The city of Livingstein was on fire again. This would be a concern if the flames were natural occurrences, but they were from the city’s very own super-villain, Char, who happened to be a pyro. It was the fifth time she acted out the role of Fire Mario and burnt a random building near Masko -- her enemy’s -- home.
Masko didn’t know about the recent attack until she heard the news anchor make comments about it through her earbuds. She was embarrassed since she could have prevented another one of Char’s antics with her telepathic abilities.
Finishing her late lunch of whatever she grabbed from the cupboards, she changed into her make-shift costume. It wasn’t much, just a pair of rain boots, a blue jumpsuit from the thrift store -- hemmed to make it skin-tight -- and a flimsy mask, close to snapping in between her many blonde spikes. Once Masko’s budget increased, she would make a better suit.
She sped out of her apartment complex, looking for where Car targeted this time. Masko wasn’t surprised to see the bank the next street over, crumbling down in shades of orange and yellow. Char mentioned her hatred for financial businesses the last time they fought.
Bankers and customers had already run out of the building, shaken by the attack. They muttered among each other. Several people acknowledged Masko with a trembling wave. They knew she’d find a way to distract the villain from killing them.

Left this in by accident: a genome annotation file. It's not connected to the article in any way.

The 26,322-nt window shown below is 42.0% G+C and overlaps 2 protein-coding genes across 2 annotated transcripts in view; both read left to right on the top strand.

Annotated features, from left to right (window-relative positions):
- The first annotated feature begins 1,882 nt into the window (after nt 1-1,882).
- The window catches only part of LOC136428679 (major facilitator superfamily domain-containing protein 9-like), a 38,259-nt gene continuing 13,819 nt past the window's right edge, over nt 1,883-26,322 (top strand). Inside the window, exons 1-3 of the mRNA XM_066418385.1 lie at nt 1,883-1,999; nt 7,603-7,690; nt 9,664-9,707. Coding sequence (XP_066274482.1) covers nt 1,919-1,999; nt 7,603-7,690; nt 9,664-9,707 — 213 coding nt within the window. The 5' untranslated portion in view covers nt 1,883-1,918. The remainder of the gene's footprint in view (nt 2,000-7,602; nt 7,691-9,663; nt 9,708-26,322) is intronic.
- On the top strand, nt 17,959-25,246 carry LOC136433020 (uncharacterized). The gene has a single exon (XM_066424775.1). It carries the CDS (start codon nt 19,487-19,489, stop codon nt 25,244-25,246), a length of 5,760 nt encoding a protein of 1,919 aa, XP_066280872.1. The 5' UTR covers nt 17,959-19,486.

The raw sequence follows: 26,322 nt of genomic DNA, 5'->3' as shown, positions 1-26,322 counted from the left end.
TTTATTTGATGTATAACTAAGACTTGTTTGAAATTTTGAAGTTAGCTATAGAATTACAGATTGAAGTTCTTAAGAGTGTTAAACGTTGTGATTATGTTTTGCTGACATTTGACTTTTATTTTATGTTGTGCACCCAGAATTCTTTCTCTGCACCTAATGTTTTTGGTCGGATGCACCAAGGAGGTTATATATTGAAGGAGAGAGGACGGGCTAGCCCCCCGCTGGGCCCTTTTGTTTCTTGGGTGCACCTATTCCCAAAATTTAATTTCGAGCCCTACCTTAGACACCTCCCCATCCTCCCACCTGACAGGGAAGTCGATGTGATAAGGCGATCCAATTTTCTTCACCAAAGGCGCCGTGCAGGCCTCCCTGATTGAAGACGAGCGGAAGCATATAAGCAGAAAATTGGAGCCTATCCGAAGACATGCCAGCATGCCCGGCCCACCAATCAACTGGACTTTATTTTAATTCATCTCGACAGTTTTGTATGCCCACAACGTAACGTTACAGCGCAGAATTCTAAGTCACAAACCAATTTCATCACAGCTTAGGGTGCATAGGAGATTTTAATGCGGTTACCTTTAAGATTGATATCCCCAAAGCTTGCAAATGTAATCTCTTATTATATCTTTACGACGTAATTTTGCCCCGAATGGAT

A laugh echoed throughout the street, and the one she was familiar with. It was pitchy and sounded evil in the 70’s cheesy way. She looked up to a woman with a sleek black ponytail on top of the burning building, posing. Great; Char was taking clear advantage of her red flame-retardant suit. The equally flame-retardant cape hung behind her pudgy frame.
“We meet again, Masko!” Char sneered. “The last four times may have been a lucky strike for you, but you won’t be able to defeat me this time!”
Masko stared up at her. Char always interrupted her first line, so Masko stayed silent.
“Got nothing to say, huh?” the pyro challenged. “I bet you’ll have a line or two to deliver after this!”
She extended her hand. A ball of flame shot out of her palm and flew toward the big crowd. The civilians scattered to avoid getting hit. Once the flame died down, Char smiled in triumph at the unimpressed Masko. The villain put her gloved hands on her hips, resuming her pose.
“That’s great. You made your point with the building already. Can you…” Masko squeezed the bridge of her nose. “Just come down here so we can beat each other up and get it over with?”